A polling station inside P.S. 57 in Harlem on Tuesday afternoon was nearly empty, but poll workers weren’t complaining about the poor turnout. New voting machines—the city’s new electronic machines, deployed for the first time in Tuesday’s primaries—had confused voters all day, and broken machines delayed the process even more, they said. Though the polling station opened at 6 a.m., one of the machines didn’t start working until 8:30, and older voters have complained that the text is too small, poll worker Elizabeth Girodes explained. “With the seniors, they’re not used to technology like touchscreens. It [the lettering] is enlarged, but they come in very apprehensive. That’s why there are so many of us here, catering to seniors,” Girodes said. Many voters agreed that the new machines worked fine, but said they had to wait longer than they expected because some were broken. “I went right in and took care of business, as always. No issues,” said Harlem resident Robert Goodwin. Further south at P.S. 165 on 109th Street, things were going smoothly after a chaotic morning. “One [scanner] broke down this morning, and one was down half the day,” said poll site coordinator Frances Orta, explaining that the machine wouldn’t feed paper through. Responding to claims that some voters had problems reading the text, Orta said, “That’s not true. We have things to enlarge [the text].” Still, the limited number of machines available to record and scan votes made things difficult, voters said. “If they only send two scanners and one breaks down, what do you do?” asked poll worker Helaine Juden. “Upper West Siders always seem to turn out to vote in high numbers.” Local resident Nelly Alcantara said that she had to wait because one of the scanners was still jammed. “I like the way it was before. I know people who can’t read and write well, and this new way is very complicated,” she said. While neighborhood residents grappled with the new system, students and professors were casting ballots on campus without any problems. At the polling station in Wien, voters trickled in and out all day, leaving a dozen representatives from the city Elections Board twiddling their thumbs. “It’s been light but steady,” said Public Safety officer Ray Barry, who was on duty in Wien on Tuesday afternoon. Avery Katz, a professor at Columbia Law School, said he made sure to cast his vote, even if he didn’t feel passionate about any candidate. “It’s just an election like any other, and I always vote,” he said. While other polling places reported difficulties with new voting machines that allow voters to scan in their ballots, a poll worker from Morningside Heights said there were no problems at Columbia. “We show people how to use it and it’s simple. No problems at all today,” she said. Across campus in Lerner Hall, representatives from campus political groups were registering students and distributing absentee ballots for the general election in November. Kaley Hanenkrat, BC ’11 and president of the Columbia University College Democrats, said about 45 people had registered to vote in New York over a three-hour period. “With the primaries going on today, people are remembering that they need to register to vote for next month,” she said.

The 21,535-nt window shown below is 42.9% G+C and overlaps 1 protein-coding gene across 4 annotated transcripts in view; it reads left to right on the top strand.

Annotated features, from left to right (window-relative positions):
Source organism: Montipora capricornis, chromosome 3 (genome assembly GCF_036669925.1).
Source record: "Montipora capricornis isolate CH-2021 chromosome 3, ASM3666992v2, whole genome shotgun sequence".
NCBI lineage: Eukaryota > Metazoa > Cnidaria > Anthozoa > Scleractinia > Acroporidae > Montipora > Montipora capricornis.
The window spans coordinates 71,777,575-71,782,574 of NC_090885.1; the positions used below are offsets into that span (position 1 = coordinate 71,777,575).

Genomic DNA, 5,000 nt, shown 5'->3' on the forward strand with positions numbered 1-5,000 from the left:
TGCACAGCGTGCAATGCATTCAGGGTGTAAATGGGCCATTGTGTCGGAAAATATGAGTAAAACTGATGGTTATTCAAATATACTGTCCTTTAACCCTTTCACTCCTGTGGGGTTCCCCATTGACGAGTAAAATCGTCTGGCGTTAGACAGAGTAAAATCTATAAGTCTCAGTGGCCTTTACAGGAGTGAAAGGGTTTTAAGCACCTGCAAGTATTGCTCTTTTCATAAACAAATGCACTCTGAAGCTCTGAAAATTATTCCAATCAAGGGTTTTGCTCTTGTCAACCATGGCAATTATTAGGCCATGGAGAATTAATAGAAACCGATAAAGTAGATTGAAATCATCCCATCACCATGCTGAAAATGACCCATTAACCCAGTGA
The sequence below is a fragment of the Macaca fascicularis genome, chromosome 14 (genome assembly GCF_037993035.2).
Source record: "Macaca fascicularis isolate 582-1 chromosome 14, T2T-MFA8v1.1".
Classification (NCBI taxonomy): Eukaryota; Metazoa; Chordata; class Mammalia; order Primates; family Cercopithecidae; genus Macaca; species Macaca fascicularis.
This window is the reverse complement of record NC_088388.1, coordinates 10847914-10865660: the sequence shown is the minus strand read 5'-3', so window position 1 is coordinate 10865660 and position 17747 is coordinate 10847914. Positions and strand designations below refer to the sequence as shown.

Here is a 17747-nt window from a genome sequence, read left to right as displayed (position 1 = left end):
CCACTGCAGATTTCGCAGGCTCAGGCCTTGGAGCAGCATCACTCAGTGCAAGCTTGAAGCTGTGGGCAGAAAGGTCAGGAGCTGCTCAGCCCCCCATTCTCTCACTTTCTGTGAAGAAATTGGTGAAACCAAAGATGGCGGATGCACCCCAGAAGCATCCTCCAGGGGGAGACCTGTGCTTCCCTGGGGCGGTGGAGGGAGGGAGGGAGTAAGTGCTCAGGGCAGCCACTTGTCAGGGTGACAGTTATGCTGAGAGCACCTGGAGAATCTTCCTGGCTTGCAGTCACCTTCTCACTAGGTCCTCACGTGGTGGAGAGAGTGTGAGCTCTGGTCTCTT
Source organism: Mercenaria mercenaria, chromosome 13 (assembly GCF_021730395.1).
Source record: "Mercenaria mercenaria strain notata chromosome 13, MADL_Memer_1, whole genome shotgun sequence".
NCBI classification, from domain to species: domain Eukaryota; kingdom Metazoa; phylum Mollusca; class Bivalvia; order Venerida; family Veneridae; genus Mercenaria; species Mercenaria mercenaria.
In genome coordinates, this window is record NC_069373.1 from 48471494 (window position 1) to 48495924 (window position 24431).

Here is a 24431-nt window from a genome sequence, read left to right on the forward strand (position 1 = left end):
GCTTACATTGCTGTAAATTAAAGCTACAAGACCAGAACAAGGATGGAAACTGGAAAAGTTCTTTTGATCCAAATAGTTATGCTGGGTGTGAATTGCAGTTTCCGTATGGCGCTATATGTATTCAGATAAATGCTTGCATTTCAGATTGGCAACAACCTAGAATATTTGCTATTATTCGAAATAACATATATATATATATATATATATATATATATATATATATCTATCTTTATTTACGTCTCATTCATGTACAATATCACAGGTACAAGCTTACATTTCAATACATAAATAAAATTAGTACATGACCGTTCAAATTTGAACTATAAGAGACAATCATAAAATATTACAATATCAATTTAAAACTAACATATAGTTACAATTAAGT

Four seniors reflect on their time at Columbia, and what it means to be leaving these years—and NYC—behind.